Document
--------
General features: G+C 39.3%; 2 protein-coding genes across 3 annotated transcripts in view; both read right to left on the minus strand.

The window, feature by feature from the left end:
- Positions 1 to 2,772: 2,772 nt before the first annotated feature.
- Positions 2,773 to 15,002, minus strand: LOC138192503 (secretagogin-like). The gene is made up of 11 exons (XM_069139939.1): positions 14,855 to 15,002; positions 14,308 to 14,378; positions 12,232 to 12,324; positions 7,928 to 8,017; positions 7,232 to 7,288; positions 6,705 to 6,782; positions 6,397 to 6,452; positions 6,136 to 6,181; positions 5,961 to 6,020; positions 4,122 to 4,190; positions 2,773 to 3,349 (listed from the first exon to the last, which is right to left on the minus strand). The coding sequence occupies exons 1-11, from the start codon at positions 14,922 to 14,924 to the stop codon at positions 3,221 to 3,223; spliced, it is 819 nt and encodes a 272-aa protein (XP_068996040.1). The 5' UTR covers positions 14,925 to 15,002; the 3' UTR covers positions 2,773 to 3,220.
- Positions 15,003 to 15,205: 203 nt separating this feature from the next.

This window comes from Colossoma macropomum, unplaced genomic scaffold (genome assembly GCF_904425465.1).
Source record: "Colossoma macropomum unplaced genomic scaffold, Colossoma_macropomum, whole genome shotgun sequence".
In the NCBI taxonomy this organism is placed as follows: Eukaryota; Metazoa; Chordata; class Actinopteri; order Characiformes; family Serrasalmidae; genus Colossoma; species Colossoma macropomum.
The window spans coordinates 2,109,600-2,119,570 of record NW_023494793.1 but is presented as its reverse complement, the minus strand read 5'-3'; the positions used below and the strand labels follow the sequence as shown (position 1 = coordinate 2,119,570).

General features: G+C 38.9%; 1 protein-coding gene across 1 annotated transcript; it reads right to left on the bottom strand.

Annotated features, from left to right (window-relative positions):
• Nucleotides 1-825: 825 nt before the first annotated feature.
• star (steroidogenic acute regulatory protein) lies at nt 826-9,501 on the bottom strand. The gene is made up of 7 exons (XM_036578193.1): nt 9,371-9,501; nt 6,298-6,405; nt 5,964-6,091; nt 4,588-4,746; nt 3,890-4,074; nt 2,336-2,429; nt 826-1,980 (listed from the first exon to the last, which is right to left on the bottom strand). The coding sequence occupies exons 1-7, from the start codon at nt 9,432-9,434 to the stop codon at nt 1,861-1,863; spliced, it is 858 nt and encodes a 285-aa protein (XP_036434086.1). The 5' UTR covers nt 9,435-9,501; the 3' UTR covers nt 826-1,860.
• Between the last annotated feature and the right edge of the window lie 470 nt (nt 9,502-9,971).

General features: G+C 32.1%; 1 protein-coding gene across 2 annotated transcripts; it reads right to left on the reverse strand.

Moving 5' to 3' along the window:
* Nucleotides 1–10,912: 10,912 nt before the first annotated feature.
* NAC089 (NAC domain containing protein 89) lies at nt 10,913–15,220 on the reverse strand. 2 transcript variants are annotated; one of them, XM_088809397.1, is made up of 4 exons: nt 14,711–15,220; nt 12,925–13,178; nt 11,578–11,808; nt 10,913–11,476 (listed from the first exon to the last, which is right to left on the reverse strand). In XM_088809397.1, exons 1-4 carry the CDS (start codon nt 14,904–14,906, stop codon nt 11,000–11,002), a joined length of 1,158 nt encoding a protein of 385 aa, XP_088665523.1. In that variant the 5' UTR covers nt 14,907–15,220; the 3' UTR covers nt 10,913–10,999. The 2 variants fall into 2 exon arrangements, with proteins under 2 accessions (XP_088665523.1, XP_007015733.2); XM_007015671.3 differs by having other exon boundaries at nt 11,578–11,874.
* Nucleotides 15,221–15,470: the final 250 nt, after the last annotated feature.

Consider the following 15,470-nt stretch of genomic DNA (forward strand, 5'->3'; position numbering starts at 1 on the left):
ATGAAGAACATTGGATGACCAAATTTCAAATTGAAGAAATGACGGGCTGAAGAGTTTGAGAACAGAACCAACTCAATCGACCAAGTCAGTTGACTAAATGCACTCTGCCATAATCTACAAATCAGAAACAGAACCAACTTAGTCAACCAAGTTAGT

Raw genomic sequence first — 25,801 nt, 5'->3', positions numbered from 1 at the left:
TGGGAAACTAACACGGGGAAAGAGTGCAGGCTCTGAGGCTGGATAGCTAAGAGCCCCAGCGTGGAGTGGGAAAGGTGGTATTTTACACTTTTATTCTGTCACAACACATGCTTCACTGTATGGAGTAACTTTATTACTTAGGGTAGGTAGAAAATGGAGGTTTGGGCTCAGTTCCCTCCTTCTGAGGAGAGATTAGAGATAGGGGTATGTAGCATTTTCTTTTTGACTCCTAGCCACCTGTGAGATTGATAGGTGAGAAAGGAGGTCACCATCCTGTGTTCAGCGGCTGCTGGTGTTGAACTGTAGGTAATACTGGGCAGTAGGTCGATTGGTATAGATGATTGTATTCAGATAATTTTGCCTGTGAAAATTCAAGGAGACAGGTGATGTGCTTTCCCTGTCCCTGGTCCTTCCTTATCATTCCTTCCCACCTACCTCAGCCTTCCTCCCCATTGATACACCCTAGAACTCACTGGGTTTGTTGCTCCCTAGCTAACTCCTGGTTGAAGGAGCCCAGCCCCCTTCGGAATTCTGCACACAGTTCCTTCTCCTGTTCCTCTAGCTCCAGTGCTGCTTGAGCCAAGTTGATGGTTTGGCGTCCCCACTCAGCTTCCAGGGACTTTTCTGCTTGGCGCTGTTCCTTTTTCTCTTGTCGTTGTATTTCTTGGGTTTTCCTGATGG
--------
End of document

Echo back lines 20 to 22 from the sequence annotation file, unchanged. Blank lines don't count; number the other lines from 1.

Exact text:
Consider the following 15,470-nt stretch of genomic DNA (forward strand, 5'->3'; position numbering starts at 1 on the left):
ATGAAGAACATTGGATGACCAAATTTCAAATTGAAGAAATGACGGGCTGAAGAGTTTGAGAACAGAACCAACTCAATCGACCAAGTCAGTTGACTAAATGCACTCTGCCATAATCTACAAATCAGAAACAGAACCAACTTAGTCAACCAAGTTAGT

Raw genomic sequence first — 25,801 nt, 5'->3', positions numbered from 1 at the left: